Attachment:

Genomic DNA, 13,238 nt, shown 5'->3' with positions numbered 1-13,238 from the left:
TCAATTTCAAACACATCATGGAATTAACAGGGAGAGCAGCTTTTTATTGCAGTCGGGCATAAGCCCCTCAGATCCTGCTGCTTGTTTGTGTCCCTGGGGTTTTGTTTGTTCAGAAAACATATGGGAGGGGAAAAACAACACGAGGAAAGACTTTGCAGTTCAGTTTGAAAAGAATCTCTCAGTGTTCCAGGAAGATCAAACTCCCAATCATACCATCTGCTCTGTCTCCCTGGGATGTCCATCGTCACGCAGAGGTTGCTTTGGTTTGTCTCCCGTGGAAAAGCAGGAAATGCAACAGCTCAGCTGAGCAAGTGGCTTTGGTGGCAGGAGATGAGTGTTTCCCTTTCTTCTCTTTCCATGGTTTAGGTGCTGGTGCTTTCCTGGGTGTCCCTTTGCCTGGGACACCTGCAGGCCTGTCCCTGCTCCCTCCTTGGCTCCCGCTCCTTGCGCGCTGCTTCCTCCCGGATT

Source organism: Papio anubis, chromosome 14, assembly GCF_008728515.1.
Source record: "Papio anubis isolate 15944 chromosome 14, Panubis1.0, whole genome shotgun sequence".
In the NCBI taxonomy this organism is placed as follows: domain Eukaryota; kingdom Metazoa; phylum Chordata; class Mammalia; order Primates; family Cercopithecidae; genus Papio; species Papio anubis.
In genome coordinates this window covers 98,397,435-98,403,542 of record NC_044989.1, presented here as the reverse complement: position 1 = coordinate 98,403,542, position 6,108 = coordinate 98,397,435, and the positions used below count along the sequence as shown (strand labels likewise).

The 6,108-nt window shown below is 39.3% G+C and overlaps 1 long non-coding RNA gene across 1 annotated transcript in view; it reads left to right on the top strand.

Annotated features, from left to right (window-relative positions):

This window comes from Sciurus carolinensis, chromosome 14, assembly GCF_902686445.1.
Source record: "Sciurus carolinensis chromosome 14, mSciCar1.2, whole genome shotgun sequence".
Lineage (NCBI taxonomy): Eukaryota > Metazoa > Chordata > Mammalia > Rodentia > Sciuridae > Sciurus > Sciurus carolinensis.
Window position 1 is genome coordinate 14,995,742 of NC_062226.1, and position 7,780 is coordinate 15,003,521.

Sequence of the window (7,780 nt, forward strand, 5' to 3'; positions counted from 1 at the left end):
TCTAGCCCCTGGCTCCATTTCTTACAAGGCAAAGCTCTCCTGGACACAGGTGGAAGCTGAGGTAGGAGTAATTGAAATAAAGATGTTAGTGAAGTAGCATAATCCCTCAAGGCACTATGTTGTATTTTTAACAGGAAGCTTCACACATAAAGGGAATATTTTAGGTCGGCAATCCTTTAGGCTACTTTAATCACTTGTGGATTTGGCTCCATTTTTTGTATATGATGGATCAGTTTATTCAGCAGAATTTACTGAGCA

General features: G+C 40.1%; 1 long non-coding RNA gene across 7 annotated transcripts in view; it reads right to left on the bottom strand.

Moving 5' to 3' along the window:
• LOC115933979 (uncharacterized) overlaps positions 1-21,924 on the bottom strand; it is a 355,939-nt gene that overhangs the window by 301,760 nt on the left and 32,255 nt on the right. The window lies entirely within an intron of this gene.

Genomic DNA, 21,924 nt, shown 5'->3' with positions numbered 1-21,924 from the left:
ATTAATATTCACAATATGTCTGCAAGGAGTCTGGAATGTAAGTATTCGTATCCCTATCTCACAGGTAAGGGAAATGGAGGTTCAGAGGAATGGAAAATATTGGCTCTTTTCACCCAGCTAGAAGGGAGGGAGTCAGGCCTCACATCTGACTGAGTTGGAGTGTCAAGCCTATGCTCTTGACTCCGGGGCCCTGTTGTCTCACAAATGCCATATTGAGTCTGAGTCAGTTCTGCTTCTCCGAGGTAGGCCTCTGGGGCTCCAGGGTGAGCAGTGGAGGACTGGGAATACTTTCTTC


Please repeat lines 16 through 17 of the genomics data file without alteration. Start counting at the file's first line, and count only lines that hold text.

Moving 5' to 3' along the window:
• LOC115933979 (uncharacterized) overlaps positions 1-21,924 on the bottom strand; it is a 355,939-nt gene that overhangs the window by 301,760 nt on the left and 32,255 nt on the right. The window lies entirely within an intron of this gene.